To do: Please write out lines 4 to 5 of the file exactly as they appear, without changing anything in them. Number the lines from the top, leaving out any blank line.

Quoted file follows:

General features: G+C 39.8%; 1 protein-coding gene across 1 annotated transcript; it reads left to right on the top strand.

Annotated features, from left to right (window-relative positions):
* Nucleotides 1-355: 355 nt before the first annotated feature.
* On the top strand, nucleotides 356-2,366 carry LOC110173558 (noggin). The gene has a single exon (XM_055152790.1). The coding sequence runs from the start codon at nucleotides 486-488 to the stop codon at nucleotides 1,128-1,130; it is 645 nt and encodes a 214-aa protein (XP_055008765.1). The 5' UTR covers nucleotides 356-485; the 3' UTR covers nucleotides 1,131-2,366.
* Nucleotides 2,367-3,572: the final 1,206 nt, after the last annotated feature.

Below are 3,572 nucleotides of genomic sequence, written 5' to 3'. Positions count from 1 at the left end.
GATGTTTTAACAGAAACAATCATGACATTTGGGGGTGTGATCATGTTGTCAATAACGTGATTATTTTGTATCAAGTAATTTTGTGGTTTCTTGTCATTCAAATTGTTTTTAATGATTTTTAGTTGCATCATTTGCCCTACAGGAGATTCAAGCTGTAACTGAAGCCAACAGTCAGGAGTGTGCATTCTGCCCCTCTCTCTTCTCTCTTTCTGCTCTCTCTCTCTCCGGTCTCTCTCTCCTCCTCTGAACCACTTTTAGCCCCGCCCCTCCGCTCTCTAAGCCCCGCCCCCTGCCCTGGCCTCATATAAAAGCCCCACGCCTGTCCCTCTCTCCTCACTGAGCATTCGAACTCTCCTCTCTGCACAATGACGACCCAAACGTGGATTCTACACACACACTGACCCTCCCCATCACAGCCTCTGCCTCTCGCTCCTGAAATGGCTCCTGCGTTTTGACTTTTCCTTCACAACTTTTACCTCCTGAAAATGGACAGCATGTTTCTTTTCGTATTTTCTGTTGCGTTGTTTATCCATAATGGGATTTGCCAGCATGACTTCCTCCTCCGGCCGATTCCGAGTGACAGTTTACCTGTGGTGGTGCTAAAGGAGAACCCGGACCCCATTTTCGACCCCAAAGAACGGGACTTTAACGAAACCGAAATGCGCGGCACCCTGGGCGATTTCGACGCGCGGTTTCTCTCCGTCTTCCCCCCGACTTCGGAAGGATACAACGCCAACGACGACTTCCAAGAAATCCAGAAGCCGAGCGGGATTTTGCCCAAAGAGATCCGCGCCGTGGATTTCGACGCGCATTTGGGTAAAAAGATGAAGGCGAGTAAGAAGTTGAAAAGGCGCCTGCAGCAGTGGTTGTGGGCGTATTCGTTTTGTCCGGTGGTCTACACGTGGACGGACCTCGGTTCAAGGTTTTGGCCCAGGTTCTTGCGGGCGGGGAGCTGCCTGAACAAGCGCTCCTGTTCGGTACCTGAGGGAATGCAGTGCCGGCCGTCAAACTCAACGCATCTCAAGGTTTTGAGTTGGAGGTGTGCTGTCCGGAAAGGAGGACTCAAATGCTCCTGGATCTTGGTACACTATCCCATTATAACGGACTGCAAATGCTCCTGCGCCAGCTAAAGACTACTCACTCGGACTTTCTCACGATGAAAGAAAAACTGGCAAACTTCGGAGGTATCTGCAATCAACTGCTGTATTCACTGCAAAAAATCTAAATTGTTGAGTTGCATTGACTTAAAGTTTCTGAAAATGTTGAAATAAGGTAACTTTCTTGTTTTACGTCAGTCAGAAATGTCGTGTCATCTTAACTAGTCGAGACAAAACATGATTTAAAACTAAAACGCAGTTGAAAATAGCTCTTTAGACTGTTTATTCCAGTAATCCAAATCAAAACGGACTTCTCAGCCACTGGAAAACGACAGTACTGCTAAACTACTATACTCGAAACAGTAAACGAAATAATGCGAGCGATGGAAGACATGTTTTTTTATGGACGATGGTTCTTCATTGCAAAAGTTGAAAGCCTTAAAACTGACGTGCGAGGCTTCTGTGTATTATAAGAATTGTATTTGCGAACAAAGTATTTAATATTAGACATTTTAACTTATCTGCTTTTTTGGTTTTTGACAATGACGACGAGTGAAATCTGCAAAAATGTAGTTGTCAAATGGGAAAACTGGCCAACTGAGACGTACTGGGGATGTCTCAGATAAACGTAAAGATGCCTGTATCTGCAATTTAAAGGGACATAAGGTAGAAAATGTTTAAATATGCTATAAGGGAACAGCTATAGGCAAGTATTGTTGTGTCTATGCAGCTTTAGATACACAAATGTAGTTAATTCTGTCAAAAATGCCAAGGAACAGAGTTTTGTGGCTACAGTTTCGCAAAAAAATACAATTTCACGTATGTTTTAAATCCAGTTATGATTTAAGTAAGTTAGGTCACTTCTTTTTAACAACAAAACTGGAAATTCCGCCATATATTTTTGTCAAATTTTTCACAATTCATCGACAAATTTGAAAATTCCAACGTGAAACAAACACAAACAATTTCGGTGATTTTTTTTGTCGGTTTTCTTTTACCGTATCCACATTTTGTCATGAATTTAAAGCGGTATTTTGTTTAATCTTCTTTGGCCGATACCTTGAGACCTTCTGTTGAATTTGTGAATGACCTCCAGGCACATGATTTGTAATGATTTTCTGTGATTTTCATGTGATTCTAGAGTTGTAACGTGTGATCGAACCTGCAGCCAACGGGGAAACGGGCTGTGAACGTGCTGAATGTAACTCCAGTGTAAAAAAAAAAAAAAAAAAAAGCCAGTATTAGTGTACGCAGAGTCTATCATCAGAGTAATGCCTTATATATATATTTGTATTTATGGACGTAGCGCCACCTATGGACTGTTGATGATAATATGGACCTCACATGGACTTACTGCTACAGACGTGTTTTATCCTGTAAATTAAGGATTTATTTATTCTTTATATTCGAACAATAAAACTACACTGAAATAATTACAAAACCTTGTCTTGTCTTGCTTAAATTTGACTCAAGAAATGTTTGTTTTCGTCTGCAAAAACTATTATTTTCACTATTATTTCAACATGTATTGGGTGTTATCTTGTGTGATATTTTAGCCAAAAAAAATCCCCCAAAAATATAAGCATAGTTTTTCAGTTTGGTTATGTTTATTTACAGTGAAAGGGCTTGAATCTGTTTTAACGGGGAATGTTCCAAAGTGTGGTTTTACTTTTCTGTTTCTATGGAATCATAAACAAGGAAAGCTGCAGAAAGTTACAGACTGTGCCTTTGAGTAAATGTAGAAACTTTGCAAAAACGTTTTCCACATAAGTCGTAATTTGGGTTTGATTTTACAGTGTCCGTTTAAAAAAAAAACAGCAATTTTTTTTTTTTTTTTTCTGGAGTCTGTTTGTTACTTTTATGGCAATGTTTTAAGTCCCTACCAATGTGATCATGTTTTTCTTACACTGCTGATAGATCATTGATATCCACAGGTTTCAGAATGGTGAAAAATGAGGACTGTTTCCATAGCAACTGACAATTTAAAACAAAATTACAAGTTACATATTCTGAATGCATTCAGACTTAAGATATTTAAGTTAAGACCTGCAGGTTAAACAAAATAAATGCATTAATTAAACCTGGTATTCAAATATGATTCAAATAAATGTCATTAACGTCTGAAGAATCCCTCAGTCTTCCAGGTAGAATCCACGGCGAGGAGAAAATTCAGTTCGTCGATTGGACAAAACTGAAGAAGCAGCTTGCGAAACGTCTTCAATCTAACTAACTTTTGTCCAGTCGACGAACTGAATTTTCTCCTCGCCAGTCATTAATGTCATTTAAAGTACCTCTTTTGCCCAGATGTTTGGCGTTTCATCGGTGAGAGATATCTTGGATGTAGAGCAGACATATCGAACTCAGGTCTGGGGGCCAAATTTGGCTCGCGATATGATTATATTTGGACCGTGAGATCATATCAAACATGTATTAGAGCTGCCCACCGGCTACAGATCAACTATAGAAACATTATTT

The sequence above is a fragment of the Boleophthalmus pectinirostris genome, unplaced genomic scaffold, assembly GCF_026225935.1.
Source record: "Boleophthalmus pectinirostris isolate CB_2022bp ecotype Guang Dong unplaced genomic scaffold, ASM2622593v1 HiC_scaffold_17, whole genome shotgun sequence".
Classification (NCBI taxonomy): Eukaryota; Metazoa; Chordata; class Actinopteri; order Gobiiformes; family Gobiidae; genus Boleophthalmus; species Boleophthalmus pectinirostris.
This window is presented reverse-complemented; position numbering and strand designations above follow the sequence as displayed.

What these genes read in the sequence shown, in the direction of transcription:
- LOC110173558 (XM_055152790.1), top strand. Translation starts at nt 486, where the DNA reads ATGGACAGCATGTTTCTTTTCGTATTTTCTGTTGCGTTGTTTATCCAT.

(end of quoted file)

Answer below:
* On the top strand, nucleotides 356-2,366 carry LOC110173558 (noggin). The gene has a single exon (XM_055152790.1). The coding sequence runs from the start codon at nucleotides 486-488 to the stop codon at nucleotides 1,128-1,130; it is 645 nt and encodes a 214-aa protein (XP_055008765.1). The 5' UTR covers nucleotides 356-485; the 3' UTR covers nucleotides 1,131-2,366.
* Nucleotides 2,367-3,572: the final 1,206 nt, after the last annotated feature.